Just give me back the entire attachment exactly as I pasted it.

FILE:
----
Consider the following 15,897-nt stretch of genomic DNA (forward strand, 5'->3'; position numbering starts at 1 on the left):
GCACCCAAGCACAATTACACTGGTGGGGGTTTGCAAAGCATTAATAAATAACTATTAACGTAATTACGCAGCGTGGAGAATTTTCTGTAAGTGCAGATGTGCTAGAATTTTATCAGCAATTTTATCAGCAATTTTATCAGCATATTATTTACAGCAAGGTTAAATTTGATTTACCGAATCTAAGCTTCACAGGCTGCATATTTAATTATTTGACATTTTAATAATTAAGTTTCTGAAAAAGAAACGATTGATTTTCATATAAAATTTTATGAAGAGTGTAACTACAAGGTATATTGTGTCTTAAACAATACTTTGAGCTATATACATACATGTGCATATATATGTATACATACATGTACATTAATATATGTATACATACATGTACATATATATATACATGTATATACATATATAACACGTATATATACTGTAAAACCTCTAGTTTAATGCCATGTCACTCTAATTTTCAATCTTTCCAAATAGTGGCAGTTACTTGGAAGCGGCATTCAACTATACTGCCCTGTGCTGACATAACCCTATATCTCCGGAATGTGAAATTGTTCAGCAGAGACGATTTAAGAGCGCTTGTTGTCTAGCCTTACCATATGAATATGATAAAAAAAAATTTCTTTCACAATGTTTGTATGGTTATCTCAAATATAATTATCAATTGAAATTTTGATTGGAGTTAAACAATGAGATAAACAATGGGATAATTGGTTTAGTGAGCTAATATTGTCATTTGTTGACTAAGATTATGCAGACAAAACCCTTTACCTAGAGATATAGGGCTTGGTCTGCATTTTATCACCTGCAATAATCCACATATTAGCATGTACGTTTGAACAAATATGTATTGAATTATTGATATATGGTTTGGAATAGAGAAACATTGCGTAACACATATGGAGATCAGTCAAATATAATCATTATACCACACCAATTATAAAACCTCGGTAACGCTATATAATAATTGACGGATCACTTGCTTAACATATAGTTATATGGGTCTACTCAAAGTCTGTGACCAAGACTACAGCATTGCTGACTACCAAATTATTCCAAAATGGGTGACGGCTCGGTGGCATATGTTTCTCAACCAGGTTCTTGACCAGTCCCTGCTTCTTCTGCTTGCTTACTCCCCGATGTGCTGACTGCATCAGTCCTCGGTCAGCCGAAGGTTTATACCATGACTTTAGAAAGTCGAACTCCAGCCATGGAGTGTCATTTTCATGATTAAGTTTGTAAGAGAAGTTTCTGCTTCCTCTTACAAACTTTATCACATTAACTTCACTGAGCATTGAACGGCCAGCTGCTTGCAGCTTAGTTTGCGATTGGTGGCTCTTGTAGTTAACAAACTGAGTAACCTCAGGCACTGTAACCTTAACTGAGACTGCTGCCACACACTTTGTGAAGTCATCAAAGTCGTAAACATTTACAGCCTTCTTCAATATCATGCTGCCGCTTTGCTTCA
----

Consider the following 15,897-nt stretch of genomic DNA (forward strand, 5'->3'; position numbering starts at 1 on the left):
GCACCCAAGCACAATTACACTGGTGGGGGTTTGCAAAGCATTAATAAATAACTATTAACGTAATTACGCAGCGTGGAGAATTTTCTGTAAGTGCAGATGTGCTAGAATTTTATCAGCAATTTTATCAGCAATTTTATCAGCATATTATTTACAGCAAGGTTAAATTTGATTTACCGAATCTAAGCTTCACAGGCTGCATATTTAATTATTTGACATTTTAATAATTAAGTTTCTGAAAAAGAAACGATTGATTTTCATATAAAATTTTATGAAGAGTGTAACTACAAGGTATATTGTGTCTTAAACAATACTTTGAGCTATATACATACATGTGCATATATATGTATACATACATGTACATTAATATATGTATACATACATGTACATATATATATACATGTATATACATATATAACACGTATATATACTGTAAAACCTCTAGTTTAATGCCATGTCACTCTAATTTTCAATCTTTCCAAATAGTGGCAGTTACTTGGAAGCGGCATTCAACTATACTGCCCTGTGCTGACATAACCCTATATCTCCGGAATGTGAAATTGTTCAGCAGAGACGATTTAAGAGCGCTTGTTGTCTAGCCTTACCATATGAATATGATAAAAAAAAATTTCTTTCACAATGTTTGTATGGTTATCTCAAATATAATTATCAATTGAAATTTTGATTGGAGTTAAACAATGAGATAAACAATGGGATAATTGGTTTAGTGAGCTAATATTGTCATTTGTTGACTAAGATTATGCAGACAAAACCCTTTACCTAGAGATATAGGGCTTGGTCTGCATTTTATCACCTGCAATAATCCACATATTAGCATGTACGTTTGAACAAATATGTATTGAATTATTGATATATGGTTTGGAATAGAGAAACATTGCGTAACACATATGGAGATCAGTCAAATATAATCATTATACCACACCAATTATAAAACCTCGGTAACGCTATATAATAATTGACGGATCACTTGCTTAACATATAGTTATATGGGTCTACTCAAAGTCTGTGACCAAGACTACAGCATTGCTGACTACCAAATTATTCCAAAATGGGTGACGGCTCGGTGGCATATGTTTCTCAACCAGGTTCTTGACCAGTCCCTGCTTCTTCTGCTTGCTTACTCCCCGATGTGCTGACTGCATCAGTCCTCGGTCAGCCGAAGGTTTATACCATGACTTTAGAAAGTCGAACTCCAGCCATGGAGTGTCATTTTCATGATTAAGTTTGTAAGAGAAGTTTCTGCTTCCTCTTACAAACTTTATCACATTAACTTCACTGAGCATTGAACGGCCAGCTGCTTGCAGCTTAGTTTGCGATTGGTGGCTCTTGTAGTTAACAAACTGAGTAACCTCAGGCACTGTAACCTTAACTGAGACTGCTGCCACACACTTTGTGAAGTCATCAAAGTCGTAAACATTTACAGCCTTCTTCAATATCATGCTGCCGCTTTGCTTCA